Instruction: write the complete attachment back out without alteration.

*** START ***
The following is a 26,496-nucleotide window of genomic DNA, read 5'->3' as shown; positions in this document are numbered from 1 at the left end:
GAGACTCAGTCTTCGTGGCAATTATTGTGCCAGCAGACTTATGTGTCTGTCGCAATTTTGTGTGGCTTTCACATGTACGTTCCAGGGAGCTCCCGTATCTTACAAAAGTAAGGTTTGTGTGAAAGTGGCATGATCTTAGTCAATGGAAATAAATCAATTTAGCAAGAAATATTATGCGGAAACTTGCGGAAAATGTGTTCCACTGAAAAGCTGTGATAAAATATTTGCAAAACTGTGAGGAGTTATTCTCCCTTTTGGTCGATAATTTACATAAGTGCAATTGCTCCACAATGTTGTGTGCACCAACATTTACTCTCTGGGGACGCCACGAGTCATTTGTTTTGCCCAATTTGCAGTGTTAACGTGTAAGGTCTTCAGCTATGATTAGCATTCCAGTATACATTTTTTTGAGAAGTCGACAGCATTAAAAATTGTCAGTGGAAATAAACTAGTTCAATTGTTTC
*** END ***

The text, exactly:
The following is a 26,496-nucleotide window of genomic DNA, read 5'->3' as shown; positions in this document are numbered from 1 at the left end:
GAGACTCAGTCTTCGTGGCAATTATTGTGCCAGCAGACTTATGTGTCTGTCGCAATTTTGTGTGGCTTTCACATGTACGTTCCAGGGAGCTCCCGTATCTTACAAAAGTAAGGTTTGTGTGAAAGTGGCATGATCTTAGTCAATGGAAATAAATCAATTTAGCAAGAAATATTATGCGGAAACTTGCGGAAAATGTGTTCCACTGAAAAGCTGTGATAAAATATTTGCAAAACTGTGAGGAGTTATTCTCCCTTTTGGTCGATAATTTACATAAGTGCAATTGCTCCACAATGTTGTGTGCACCAACATTTACTCTCTGGGGACGCCACGAGTCATTTGTTTTGCCCAATTTGCAGTGTTAACGTGTAAGGTCTTCAGCTATGATTAGCATTCCAGTATACATTTTTTTGAGAAGTCGACAGCATTAAAAATTGTCAGTGGAAATAAACTAGTTCAATTGTTTC